Life expectancy in the US has fallen by a year and a half in 2020, the biggest drop in a year since World War II, public health officials said Wednesday. The decline for both black Americans and Hispanics was even worse: three years.
The decline described by the Centers for Disease Control and Prevention is primarily due to the pandemic, which health officials say accounts for nearly 74% of the overall decline in life expectancy. Last year, more than 3.3 million Americans died, far more than any other year in US history, with Covid being responsible for about 11% of those deaths.
The findings come as officials across the country are weighing the possibility of reintroducing some of the tougher efforts to contain the virus, including wearing universal masks and vaccine work. The province of Los Angeles recently reinstated guidelines for indoor masks.
Since the mid-1930s, during the Great Depression, the life expectancy of black people in a year has not fallen that much. Health officials haven’t tracked Hispanic life expectancy for nearly as long, but the 2020 drop was the largest recorded drop in a year.
The abrupt drop is “essentially catastrophic,” said Mark Hayward, a sociology professor at the University of Texas who studies changes in U.S. mortality.
Killers other than Covid played a role. Drug overdoses depressed life expectancy, especially for white people. And the rising homicide rate was a small but important reason for the decline for black Americans, said Elizabeth Arias, the report’s lead author.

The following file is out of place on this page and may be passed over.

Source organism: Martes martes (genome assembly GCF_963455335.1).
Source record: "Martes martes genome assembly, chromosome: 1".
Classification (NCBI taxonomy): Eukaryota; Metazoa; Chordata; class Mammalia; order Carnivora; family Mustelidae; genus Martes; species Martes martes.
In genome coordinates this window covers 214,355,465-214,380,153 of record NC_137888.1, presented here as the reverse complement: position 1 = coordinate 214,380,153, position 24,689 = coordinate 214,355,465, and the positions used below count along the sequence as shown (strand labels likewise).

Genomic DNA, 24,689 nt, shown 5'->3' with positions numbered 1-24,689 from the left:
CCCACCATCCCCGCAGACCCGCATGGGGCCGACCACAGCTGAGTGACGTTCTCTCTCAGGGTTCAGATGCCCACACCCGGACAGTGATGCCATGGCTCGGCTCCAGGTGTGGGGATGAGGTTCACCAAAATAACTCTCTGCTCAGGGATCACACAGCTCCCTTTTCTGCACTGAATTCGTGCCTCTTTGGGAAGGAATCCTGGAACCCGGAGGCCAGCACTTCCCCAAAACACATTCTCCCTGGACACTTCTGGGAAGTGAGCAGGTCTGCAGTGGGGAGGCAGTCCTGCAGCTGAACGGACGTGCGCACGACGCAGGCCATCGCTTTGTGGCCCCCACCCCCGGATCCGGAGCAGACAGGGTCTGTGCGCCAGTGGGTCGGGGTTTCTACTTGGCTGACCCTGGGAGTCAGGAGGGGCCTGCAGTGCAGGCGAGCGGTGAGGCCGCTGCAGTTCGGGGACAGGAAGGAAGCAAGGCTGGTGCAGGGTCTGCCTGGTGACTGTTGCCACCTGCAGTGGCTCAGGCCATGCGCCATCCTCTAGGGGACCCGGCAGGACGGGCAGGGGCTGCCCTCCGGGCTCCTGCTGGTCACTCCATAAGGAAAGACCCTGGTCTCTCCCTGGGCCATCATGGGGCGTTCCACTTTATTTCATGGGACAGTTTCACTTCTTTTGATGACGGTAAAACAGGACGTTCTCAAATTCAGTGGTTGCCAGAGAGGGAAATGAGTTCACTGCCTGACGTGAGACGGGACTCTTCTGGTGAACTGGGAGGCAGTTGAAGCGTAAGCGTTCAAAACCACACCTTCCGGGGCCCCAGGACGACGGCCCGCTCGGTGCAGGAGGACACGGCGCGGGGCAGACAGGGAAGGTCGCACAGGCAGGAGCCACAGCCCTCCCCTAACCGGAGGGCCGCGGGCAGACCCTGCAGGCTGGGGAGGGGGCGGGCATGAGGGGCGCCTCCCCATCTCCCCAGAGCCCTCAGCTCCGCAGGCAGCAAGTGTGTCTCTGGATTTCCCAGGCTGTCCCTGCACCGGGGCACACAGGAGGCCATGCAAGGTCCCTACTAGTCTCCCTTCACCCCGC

Other problems hit black and Hispanic people, including lack of access to quality health care, busier living conditions and a higher proportion of the population in lower-paying jobs forcing them to continue working when the pandemic was at its worst, experts said.
Life expectancy is an estimate of the average number of years a baby born in a given year could expect to live. It’s an important statistical snapshot of a country’s health that can be affected by ongoing trends like obesity as well as more temporary threats like pandemics or war that may not endanger these newborns in their lifetime.
Life expectancy in the US has been rising for decades. But that trend stalled for several years in 2015, before reaching 78 years and 10 months in 2019. Last year, the CDC said, it dropped to about 77 years and four months.
More than 80% of Covid deaths last year were in people over the age of 65, data from the CDC shows.
That effectively reduced the pandemic’s toll on life expectancy at birth, which is more affected by the deaths of younger adults and children than seniors.
That’s why the drop last year was only half the drop in three years between 1942 and 1943, when young soldiers died in the war. And it was only a fraction of the decline between 1917 and 1918, when the first war and a Spanish flu pandemic ravaged the younger generations.
Life expectancy bounced back after those declines, and experts believe it will this time around as well. But some said it could take years.